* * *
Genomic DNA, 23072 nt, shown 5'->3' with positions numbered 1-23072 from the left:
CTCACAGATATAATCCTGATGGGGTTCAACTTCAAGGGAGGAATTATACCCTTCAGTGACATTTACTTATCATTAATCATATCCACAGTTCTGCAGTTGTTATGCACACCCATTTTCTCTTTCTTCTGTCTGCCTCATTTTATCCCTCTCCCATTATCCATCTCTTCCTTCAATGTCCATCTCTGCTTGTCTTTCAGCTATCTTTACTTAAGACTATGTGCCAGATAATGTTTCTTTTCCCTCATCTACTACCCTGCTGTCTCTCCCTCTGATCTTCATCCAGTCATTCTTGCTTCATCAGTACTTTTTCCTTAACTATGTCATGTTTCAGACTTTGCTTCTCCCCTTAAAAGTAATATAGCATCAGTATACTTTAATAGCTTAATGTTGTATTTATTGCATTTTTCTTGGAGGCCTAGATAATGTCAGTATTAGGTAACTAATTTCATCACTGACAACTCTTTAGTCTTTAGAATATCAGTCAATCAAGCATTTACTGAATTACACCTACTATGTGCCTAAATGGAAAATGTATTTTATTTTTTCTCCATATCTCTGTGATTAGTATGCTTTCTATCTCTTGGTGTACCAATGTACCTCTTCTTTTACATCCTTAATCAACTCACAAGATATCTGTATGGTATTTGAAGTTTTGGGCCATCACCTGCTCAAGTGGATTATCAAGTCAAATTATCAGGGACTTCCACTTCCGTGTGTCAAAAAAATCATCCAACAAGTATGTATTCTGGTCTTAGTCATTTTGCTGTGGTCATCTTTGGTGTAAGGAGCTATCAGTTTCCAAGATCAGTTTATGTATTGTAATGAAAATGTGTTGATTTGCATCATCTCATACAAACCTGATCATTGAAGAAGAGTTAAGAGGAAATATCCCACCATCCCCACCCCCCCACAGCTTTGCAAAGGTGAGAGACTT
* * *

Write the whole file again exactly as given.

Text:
Genomic DNA, 23072 nt, shown 5'->3' with positions numbered 1-23072 from the left:
CTCACAGATATAATCCTGATGGGGTTCAACTTCAAGGGAGGAATTATACCCTTCAGTGACATTTACTTATCATTAATCATATCCACAGTTCTGCAGTTGTTATGCACACCCATTTTCTCTTTCTTCTGTCTGCCTCATTTTATCCCTCTCCCATTATCCATCTCTTCCTTCAATGTCCATCTCTGCTTGTCTTTCAGCTATCTTTACTTAAGACTATGTGCCAGATAATGTTTCTTTTCCCTCATCTACTACCCTGCTGTCTCTCCCTCTGATCTTCATCCAGTCATTCTTGCTTCATCAGTACTTTTTCCTTAACTATGTCATGTTTCAGACTTTGCTTCTCCCCTTAAAAGTAATATAGCATCAGTATACTTTAATAGCTTAATGTTGTATTTATTGCATTTTTCTTGGAGGCCTAGATAATGTCAGTATTAGGTAACTAATTTCATCACTGACAACTCTTTAGTCTTTAGAATATCAGTCAATCAAGCATTTACTGAATTACACCTACTATGTGCCTAAATGGAAAATGTATTTTATTTTTTCTCCATATCTCTGTGATTAGTATGCTTTCTATCTCTTGGTGTACCAATGTACCTCTTCTTTTACATCCTTAATCAACTCACAAGATATCTGTATGGTATTTGAAGTTTTGGGCCATCACCTGCTCAAGTGGATTATCAAGTCAAATTATCAGGGACTTCCACTTCCGTGTGTCAAAAAAATCATCCAACAAGTATGTATTCTGGTCTTAGTCATTTTGCTGTGGTCATCTTTGGTGTAAGGAGCTATCAGTTTCCAAGATCAGTTTATGTATTGTAATGAAAATGTGTTGATTTGCATCATCTCATACAAACCTGATCATTGAAGAAGAGTTAAGAGGAAATATCCCACCATCCCCACCCCCCCACAGCTTTGCAAAGGTGAGAGACTT